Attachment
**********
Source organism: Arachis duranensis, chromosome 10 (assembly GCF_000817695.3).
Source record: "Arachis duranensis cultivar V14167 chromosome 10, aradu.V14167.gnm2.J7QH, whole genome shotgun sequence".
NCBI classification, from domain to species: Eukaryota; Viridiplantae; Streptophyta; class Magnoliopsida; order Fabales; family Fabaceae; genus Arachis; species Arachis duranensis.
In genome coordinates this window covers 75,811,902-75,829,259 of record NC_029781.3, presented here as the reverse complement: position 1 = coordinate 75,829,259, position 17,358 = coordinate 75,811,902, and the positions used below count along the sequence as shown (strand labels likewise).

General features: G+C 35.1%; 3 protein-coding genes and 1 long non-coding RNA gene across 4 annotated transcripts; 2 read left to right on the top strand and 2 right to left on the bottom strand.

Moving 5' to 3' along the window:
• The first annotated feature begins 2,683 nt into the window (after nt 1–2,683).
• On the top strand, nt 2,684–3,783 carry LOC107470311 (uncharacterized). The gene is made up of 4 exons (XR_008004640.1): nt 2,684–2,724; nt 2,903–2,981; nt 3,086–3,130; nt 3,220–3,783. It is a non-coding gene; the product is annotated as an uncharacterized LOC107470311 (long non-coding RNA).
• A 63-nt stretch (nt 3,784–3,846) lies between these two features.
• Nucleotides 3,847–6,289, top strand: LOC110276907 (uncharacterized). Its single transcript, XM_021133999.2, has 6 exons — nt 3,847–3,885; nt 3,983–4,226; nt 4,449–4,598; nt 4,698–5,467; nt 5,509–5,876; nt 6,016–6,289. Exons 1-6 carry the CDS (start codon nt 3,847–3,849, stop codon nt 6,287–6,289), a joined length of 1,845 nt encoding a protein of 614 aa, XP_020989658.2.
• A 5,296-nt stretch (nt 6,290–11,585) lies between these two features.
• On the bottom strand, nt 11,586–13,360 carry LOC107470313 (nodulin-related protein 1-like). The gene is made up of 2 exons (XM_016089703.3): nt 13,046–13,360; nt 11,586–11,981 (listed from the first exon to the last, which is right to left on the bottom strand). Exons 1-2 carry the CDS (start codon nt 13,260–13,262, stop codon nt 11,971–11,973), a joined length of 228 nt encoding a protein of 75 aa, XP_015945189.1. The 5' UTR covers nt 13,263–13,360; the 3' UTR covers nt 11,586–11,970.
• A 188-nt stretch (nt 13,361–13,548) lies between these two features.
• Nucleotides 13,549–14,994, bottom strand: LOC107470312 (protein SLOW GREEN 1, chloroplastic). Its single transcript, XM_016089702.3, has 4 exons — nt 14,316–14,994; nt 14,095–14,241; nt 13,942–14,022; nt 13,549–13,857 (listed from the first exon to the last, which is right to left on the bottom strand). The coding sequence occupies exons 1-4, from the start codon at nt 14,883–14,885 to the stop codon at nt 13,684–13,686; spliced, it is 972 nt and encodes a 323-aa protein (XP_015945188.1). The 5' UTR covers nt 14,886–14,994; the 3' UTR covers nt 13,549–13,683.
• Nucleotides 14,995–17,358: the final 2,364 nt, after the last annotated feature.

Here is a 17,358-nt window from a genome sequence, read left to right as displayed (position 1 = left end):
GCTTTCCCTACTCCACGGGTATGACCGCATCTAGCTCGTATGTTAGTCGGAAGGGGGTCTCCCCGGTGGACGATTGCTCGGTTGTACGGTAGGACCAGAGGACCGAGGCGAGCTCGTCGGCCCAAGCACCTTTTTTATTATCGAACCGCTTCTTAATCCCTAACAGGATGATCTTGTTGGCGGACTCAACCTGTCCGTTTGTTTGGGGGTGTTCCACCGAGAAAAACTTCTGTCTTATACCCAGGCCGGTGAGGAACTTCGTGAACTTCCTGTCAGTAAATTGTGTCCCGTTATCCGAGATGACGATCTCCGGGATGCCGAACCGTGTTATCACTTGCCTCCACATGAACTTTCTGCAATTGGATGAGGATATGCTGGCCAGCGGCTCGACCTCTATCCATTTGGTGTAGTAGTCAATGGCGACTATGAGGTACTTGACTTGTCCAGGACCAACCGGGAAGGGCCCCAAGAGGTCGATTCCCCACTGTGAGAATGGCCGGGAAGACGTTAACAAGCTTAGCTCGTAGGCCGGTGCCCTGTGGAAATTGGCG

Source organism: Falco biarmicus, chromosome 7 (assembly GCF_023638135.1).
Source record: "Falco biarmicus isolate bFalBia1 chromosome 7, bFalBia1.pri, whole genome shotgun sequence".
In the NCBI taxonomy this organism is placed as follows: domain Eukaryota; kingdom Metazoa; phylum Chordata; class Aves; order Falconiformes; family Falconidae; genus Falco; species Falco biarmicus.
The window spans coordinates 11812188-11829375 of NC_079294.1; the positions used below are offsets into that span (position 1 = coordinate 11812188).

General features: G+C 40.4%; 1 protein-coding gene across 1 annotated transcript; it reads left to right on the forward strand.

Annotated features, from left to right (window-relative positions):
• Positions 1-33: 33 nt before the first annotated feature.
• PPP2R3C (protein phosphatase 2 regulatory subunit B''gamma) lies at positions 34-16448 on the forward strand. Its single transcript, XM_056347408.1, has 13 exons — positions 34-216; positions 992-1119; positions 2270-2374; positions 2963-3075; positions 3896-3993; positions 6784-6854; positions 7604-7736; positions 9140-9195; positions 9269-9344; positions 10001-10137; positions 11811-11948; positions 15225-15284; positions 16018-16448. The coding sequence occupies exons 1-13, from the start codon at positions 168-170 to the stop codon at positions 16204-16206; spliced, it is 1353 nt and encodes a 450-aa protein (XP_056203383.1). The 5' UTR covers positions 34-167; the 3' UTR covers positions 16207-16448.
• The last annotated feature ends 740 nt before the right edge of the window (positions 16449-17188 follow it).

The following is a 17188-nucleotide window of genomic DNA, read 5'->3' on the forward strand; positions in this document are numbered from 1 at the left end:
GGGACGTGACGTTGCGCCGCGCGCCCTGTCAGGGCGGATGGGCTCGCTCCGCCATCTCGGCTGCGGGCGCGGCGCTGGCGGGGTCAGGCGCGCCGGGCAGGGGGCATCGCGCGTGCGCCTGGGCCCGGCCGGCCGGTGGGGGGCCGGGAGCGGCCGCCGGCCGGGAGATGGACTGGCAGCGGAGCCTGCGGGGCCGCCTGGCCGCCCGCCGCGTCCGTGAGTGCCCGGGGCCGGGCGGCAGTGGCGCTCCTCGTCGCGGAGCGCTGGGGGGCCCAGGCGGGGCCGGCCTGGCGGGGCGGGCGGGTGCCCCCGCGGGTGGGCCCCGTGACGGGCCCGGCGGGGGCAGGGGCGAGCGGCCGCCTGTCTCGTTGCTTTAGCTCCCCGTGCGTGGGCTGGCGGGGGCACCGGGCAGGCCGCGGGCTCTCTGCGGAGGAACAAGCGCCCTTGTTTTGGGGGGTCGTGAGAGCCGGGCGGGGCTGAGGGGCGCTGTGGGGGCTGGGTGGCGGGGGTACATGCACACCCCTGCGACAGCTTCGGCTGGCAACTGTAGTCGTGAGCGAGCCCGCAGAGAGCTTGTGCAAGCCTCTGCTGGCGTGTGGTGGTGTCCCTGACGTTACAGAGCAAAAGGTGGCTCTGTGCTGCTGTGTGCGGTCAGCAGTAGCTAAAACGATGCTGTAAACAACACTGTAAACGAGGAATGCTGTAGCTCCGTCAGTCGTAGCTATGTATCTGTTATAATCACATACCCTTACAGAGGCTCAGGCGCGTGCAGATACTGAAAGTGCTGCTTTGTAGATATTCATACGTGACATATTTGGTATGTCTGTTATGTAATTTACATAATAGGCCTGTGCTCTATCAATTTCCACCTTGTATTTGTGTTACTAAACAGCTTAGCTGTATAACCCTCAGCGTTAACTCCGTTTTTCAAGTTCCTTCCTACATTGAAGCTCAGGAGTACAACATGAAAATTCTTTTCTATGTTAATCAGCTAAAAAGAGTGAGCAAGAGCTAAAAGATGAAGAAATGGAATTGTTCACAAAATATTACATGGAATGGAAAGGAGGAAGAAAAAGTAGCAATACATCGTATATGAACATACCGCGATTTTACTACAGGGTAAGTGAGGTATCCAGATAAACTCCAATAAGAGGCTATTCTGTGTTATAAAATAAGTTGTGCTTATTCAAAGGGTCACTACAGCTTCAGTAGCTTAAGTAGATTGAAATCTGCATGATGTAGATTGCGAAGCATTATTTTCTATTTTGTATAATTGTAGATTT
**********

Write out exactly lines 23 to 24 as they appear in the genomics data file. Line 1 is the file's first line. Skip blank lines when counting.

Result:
Annotated features, from left to right (window-relative positions):
• Positions 1-33: 33 nt before the first annotated feature.